A 64-year-old Tunisian man with history of hypertension and type 2 diabetes was initially managed for cerebrovascular accident due to right parieto-occipital infarction. After stabilization, he was put on anticoagulants and was discharged from the hospital with a condom catheter. Ten days later, he presented with fever and pain, with brownish black discoloration of the penis. On general physical examination, the patient was febrile. On examination, a constricting band (the adhesive tape used to secure the condom catheter) was seen at the base of the penis. The distal penis was engorged and gangrenous with a clear line of demarcation (Fig. 1). No sensations were present, and pulsations distal to the constriction were absent. There were no other foci of infection in the genitoperineal area. The prostate gland was normal on rectal examination. Laboratory examination revealed white blood cell count of 19,000/mm3 with left shift, C-reactive protein of 310 mg/L, and random blood sugar of 450 mg/dL. Blood urea and serum creatinine were within normal limits. Purulent material discharge from penis was sent for culture. Blood, urine, and pus cultures were obtained. The patient was started on broad-spectrum antibiotics (tazobactam and amikacin), and fluid resuscitation was initiated. Emergent exploration and debridement were performed. Along the necrosis margin, a circular incision was made and the pus drained and sampled for culture. Corpora cavernosa and urethra were necrotic. Penectomy, urethrectomy, and debridement of the necrotic tissues were performed. An indwelling cystostomy catheter was placed (Fig. 2). Penile swab culture resulted in Klebsiella pneumoniae spp. Although source control was achieved with aggressive debridement, careful wound care, and wide-spectrum antibiotherapy, the patient died due to septic shock.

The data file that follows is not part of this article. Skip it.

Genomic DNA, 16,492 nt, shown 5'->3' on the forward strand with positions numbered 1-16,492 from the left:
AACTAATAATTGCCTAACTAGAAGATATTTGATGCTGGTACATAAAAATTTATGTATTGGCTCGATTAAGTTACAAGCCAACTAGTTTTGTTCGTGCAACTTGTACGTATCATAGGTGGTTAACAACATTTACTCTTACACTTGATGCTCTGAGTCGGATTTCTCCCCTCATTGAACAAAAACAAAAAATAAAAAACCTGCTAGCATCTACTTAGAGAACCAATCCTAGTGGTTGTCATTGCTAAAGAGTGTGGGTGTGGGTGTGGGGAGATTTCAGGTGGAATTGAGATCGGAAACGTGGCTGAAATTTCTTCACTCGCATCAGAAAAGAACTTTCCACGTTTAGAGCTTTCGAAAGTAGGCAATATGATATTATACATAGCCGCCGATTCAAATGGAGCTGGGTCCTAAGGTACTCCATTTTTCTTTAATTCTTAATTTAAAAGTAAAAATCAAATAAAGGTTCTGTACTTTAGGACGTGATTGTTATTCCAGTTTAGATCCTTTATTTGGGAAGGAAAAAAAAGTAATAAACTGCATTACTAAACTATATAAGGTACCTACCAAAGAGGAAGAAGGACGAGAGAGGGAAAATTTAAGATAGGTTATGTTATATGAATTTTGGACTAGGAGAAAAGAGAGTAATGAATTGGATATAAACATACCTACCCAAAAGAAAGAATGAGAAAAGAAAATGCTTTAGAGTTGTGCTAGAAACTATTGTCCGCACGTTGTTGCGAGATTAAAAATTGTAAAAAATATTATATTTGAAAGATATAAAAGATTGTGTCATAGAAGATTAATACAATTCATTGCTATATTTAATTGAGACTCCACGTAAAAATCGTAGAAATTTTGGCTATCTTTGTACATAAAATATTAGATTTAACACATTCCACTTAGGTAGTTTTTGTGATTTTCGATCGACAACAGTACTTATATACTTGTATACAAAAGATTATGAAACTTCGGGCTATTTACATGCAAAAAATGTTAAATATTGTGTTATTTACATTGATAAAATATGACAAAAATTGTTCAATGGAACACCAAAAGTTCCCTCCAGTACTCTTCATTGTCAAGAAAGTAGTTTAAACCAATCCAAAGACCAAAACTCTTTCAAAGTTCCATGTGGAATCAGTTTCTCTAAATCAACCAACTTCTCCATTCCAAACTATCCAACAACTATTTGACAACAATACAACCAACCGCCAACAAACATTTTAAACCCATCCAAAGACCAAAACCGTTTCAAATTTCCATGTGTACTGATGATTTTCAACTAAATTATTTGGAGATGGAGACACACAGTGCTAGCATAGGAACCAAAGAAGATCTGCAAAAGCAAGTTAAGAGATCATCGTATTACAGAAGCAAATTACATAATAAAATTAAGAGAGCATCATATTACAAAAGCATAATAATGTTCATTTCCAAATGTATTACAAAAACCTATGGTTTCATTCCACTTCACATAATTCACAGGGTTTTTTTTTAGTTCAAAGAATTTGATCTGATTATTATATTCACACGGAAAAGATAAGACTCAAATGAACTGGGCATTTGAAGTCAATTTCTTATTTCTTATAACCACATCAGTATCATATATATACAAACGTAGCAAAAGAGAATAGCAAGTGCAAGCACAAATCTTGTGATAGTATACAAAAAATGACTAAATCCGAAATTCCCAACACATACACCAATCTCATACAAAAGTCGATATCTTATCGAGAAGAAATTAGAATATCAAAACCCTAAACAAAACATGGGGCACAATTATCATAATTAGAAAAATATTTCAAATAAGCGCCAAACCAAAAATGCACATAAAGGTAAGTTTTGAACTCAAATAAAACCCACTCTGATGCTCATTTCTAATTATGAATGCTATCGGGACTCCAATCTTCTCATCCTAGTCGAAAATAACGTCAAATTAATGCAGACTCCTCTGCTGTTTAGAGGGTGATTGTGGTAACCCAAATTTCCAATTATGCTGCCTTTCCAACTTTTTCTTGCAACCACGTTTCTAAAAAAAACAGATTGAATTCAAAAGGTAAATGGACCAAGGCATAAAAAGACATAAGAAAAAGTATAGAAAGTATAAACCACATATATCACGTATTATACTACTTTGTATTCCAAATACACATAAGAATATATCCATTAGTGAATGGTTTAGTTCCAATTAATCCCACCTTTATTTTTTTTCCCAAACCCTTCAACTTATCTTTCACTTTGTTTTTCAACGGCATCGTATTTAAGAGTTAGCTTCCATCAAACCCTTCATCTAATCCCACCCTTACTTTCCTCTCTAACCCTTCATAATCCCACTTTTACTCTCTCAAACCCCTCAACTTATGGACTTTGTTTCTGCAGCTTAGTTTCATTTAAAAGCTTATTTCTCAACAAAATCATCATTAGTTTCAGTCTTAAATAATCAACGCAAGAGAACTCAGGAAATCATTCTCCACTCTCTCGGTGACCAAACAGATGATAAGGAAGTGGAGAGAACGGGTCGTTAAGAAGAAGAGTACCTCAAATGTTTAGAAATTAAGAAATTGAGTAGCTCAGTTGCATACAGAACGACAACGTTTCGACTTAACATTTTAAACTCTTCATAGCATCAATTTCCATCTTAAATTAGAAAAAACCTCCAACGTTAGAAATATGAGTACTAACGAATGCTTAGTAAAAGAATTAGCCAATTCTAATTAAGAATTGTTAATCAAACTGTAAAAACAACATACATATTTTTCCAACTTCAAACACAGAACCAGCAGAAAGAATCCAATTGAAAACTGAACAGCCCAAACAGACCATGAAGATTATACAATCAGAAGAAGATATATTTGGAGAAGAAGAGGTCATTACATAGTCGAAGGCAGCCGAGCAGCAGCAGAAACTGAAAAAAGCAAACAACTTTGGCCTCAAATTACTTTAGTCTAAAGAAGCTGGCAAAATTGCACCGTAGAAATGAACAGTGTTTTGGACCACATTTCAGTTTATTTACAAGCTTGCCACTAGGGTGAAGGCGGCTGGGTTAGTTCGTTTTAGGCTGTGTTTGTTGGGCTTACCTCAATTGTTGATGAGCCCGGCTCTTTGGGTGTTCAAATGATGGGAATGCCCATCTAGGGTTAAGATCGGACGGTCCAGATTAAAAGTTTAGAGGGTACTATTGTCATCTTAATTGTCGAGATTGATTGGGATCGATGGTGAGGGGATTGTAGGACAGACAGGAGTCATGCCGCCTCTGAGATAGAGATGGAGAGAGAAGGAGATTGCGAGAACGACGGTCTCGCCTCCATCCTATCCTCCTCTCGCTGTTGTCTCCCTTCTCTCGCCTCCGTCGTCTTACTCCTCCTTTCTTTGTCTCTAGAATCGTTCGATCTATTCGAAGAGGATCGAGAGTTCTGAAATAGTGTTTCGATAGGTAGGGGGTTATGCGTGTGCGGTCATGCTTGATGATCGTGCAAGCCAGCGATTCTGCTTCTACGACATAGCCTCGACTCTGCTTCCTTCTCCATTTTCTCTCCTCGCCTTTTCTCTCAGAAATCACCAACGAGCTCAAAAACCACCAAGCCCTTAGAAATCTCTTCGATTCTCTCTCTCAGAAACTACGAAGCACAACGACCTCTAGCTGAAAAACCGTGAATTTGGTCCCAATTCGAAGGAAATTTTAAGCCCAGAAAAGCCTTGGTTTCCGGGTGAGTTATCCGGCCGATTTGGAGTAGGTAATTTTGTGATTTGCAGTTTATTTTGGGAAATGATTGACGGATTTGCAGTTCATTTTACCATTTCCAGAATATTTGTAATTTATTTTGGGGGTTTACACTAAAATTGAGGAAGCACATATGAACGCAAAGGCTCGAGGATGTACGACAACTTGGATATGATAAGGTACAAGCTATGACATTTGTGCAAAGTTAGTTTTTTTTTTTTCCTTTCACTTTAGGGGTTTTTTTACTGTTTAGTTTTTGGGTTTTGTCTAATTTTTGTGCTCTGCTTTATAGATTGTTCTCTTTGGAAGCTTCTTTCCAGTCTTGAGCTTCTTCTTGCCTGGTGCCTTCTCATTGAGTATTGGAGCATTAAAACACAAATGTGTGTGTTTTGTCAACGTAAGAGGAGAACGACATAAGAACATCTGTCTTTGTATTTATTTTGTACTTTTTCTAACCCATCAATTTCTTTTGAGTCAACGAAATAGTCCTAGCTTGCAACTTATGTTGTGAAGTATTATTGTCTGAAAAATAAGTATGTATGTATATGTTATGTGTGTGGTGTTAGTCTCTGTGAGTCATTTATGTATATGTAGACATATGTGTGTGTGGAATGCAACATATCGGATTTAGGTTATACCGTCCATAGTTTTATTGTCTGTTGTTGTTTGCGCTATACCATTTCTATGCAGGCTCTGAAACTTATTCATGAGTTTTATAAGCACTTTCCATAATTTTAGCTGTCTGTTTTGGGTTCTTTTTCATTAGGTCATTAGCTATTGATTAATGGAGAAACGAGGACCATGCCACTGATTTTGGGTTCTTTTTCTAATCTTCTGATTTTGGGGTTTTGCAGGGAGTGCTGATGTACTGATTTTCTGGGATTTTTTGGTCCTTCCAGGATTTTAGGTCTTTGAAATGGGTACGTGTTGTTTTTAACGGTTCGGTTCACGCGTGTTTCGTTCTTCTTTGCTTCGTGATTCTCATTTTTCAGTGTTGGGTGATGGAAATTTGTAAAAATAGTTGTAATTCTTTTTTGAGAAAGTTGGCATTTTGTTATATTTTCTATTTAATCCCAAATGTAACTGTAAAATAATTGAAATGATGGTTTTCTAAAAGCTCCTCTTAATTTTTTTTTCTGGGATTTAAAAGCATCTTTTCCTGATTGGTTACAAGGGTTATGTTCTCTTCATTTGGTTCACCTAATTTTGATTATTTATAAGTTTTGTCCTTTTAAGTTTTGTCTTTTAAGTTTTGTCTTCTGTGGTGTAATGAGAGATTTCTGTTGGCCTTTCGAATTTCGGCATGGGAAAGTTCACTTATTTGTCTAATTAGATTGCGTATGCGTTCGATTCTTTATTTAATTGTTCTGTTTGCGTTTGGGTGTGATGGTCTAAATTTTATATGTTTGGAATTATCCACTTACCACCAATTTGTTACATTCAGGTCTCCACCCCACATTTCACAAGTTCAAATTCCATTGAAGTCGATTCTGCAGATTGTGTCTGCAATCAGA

Fig. 1
figure 1

Penile gangrene due to condom catheter

Fig. 2
figure 2